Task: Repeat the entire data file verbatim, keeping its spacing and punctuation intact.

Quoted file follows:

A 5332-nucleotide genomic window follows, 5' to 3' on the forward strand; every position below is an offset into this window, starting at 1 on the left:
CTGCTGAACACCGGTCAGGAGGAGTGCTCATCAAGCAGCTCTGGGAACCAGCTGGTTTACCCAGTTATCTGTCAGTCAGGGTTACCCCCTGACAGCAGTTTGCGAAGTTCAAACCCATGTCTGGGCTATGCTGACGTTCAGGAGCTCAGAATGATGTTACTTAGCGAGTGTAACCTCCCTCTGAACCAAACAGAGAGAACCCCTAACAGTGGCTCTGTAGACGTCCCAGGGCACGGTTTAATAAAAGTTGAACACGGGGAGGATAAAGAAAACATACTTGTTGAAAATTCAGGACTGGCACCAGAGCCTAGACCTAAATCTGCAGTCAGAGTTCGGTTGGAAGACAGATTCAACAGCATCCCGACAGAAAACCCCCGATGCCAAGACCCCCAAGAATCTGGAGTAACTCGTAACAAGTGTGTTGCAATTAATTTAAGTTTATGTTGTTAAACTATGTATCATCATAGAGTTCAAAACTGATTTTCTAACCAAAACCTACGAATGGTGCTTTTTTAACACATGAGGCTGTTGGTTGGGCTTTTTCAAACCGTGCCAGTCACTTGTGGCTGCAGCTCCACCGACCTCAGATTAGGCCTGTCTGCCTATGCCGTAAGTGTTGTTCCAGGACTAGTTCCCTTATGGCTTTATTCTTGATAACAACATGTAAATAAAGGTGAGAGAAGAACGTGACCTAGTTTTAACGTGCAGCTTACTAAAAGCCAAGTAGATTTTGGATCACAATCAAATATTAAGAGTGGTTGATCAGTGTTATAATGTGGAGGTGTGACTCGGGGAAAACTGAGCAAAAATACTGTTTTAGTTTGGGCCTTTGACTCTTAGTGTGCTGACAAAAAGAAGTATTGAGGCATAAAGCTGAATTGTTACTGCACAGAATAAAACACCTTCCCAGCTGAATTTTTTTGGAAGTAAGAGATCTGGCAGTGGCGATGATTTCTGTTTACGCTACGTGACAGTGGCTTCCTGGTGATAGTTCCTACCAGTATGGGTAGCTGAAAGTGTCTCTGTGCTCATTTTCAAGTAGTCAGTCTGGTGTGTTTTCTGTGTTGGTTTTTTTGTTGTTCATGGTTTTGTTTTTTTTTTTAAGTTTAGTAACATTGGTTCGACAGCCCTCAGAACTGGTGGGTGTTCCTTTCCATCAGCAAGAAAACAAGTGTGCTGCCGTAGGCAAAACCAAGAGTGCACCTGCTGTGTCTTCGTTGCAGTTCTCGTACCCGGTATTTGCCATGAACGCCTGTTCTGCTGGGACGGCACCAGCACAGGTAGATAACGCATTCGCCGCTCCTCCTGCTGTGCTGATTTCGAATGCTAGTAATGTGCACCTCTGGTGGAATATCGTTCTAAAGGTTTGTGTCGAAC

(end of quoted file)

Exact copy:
A 5332-nucleotide genomic window follows, 5' to 3' on the forward strand; every position below is an offset into this window, starting at 1 on the left:
CTGCTGAACACCGGTCAGGAGGAGTGCTCATCAAGCAGCTCTGGGAACCAGCTGGTTTACCCAGTTATCTGTCAGTCAGGGTTACCCCCTGACAGCAGTTTGCGAAGTTCAAACCCATGTCTGGGCTATGCTGACGTTCAGGAGCTCAGAATGATGTTACTTAGCGAGTGTAACCTCCCTCTGAACCAAACAGAGAGAACCCCTAACAGTGGCTCTGTAGACGTCCCAGGGCACGGTTTAATAAAAGTTGAACACGGGGAGGATAAAGAAAACATACTTGTTGAAAATTCAGGACTGGCACCAGAGCCTAGACCTAAATCTGCAGTCAGAGTTCGGTTGGAAGACAGATTCAACAGCATCCCGACAGAAAACCCCCGATGCCAAGACCCCCAAGAATCTGGAGTAACTCGTAACAAGTGTGTTGCAATTAATTTAAGTTTATGTTGTTAAACTATGTATCATCATAGAGTTCAAAACTGATTTTCTAACCAAAACCTACGAATGGTGCTTTTTTAACACATGAGGCTGTTGGTTGGGCTTTTTCAAACCGTGCCAGTCACTTGTGGCTGCAGCTCCACCGACCTCAGATTAGGCCTGTCTGCCTATGCCGTAAGTGTTGTTCCAGGACTAGTTCCCTTATGGCTTTATTCTTGATAACAACATGTAAATAAAGGTGAGAGAAGAACGTGACCTAGTTTTAACGTGCAGCTTACTAAAAGCCAAGTAGATTTTGGATCACAATCAAATATTAAGAGTGGTTGATCAGTGTTATAATGTGGAGGTGTGACTCGGGGAAAACTGAGCAAAAATACTGTTTTAGTTTGGGCCTTTGACTCTTAGTGTGCTGACAAAAAGAAGTATTGAGGCATAAAGCTGAATTGTTACTGCACAGAATAAAACACCTTCCCAGCTGAATTTTTTTGGAAGTAAGAGATCTGGCAGTGGCGATGATTTCTGTTTACGCTACGTGACAGTGGCTTCCTGGTGATAGTTCCTACCAGTATGGGTAGCTGAAAGTGTCTCTGTGCTCATTTTCAAGTAGTCAGTCTGGTGTGTTTTCTGTGTTGGTTTTTTTGTTGTTCATGGTTTTGTTTTTTTTTTTAAGTTTAGTAACATTGGTTCGACAGCCCTCAGAACTGGTGGGTGTTCCTTTCCATCAGCAAGAAAACAAGTGTGCTGCCGTAGGCAAAACCAAGAGTGCACCTGCTGTGTCTTCGTTGCAGTTCTCGTACCCGGTATTTGCCATGAACGCCTGTTCTGCTGGGACGGCACCAGCACAGGTAGATAACGCATTCGCCGCTCCTCCTGCTGTGCTGATTTCGAATGCTAGTAATGTGCACCTCTGGTGGAATATCGTTCTAAAGGTTTGTGTCGAAC